Following are some of the genuine expectations from the market of 2018.
The global economy will remain healthy
As we know that in this year, the global economy was a rising tide that lifted most risk assets with global equities on pace to return 20-plus percent in 2017. So it is expected that the trend will continue heading into 2018. Only some handful countries, like Venezuela, are expected to stay in recession. As per the experts, this uptick in economic activity is expected to raise the global growth from 3.2% in 2017 to 3.4% in 2018.
Some technical analysts think that synchronized growth among developed. And emerging economies has led to a healthy rise in global corporate profits. Through global EPS rising by about 16% in 2017, a full repeat seems unlikely next year due to tougher year-on-year comparisons. It is expected by the experts that the global EPS could still rise by an additional 10% next year.
The U.S. tax bill will likely become law, boosting S&P 500 earnings
The U.S. tax bill is now in the hands of lead negotiators finalizing the details in the conference. It was passed by both the House and the Senate. There is a very high chance that the bill will ultimately be signed into law soon. But according to a report, many details are still up in the air. With the two separate bills currently split on when the cuts take effect, most notably. Negotiators must determine whether the corporate tax cut will occur in 2018, or be delayed until 2019. Analysts believe that there is some potential that agreement on a few of these final details could disappoint observers and weigh on market sentiment.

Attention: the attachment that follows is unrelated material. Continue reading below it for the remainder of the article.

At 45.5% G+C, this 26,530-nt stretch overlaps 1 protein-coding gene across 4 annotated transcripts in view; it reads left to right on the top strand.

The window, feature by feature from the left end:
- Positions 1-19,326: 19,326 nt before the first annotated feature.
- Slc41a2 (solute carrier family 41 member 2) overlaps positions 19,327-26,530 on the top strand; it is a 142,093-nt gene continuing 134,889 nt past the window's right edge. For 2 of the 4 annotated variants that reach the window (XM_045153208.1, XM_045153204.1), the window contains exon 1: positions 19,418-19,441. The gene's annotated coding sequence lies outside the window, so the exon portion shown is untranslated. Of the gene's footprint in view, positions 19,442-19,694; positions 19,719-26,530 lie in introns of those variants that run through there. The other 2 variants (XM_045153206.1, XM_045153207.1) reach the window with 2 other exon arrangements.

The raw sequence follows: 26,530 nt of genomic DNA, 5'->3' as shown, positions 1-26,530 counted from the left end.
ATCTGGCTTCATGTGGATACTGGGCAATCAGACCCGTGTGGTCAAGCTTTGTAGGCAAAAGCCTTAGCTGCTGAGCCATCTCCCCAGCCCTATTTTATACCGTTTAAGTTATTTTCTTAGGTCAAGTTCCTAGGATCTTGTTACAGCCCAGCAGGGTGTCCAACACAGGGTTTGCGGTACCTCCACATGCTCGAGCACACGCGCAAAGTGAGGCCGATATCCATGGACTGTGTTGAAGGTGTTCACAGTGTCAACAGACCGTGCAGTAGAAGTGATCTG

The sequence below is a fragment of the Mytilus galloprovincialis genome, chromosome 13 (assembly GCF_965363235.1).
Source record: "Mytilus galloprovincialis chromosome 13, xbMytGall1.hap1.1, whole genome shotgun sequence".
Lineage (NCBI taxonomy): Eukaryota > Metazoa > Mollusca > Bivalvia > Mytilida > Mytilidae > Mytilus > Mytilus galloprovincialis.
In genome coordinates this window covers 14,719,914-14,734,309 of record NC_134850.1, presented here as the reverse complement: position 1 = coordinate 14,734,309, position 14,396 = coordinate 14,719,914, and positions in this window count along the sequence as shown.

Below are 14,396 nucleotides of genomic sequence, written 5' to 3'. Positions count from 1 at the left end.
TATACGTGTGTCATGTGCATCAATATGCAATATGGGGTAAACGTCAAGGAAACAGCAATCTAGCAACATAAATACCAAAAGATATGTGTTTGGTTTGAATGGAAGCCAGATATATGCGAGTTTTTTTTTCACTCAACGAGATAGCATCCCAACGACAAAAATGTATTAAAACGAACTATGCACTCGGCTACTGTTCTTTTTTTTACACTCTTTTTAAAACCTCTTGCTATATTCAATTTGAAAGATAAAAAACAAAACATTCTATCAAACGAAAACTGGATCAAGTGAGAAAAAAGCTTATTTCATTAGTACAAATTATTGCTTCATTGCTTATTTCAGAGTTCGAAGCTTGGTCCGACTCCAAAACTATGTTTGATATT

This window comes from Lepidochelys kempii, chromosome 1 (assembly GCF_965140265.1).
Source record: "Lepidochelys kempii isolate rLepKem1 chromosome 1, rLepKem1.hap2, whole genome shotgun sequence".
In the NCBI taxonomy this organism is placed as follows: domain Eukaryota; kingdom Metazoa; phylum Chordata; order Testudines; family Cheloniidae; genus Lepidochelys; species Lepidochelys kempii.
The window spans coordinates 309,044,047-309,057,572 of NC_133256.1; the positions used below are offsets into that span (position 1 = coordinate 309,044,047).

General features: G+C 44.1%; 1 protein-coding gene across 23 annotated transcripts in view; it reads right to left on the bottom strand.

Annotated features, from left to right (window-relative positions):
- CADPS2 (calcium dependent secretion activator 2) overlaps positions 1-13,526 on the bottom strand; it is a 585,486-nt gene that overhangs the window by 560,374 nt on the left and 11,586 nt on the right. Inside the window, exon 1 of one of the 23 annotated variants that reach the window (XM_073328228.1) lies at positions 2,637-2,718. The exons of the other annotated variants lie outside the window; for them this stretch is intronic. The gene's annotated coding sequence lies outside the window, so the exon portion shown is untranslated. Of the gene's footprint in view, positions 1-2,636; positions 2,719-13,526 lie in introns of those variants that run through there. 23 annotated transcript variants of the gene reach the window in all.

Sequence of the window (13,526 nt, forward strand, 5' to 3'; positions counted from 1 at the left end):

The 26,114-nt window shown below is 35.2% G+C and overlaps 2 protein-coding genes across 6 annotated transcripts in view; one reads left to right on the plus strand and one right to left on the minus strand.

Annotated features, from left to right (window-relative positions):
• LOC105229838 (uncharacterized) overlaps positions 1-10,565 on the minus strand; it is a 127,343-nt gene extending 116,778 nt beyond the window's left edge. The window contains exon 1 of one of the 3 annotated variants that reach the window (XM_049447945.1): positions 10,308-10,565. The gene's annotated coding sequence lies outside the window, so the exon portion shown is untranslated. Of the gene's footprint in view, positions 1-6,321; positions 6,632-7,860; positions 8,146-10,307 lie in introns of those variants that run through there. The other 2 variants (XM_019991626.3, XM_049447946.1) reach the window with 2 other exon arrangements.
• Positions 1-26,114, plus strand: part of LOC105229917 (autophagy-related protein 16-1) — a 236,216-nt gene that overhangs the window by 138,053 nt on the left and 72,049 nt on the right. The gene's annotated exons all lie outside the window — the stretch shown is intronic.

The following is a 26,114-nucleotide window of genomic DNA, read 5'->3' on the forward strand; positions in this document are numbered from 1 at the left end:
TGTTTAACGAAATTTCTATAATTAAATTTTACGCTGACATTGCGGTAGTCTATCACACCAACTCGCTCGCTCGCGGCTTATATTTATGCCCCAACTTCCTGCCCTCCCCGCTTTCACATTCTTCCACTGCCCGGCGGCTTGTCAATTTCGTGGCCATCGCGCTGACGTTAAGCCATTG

Employment and price stability will support U.S. growth
If you have a glance of 2017, since December 2000, 2017 is the year, when the Federal Reserve achieved its “full employment” mandate with the unemployment rate at just 4.1%, the lowest level. But it remains to be seen whether the Federal Reserve can also achieve its second mandate of “price stability” in the year 2018. The rate remains below the Fed’s desired target of 2.0%, with inflation up just 1.6% year-on-year. At the same time as the Federal Reserve is projecting three additional rate hikes next year. It will largely be dependent on whether the inflation rate meets expectations. When the inflation falls short of the Fed’s stated goals, it might be possible that the hikes will occur at a slower pace than projected. In both the ways, the financial sector looks poised to eventually benefit from higher rates and less strict regulation.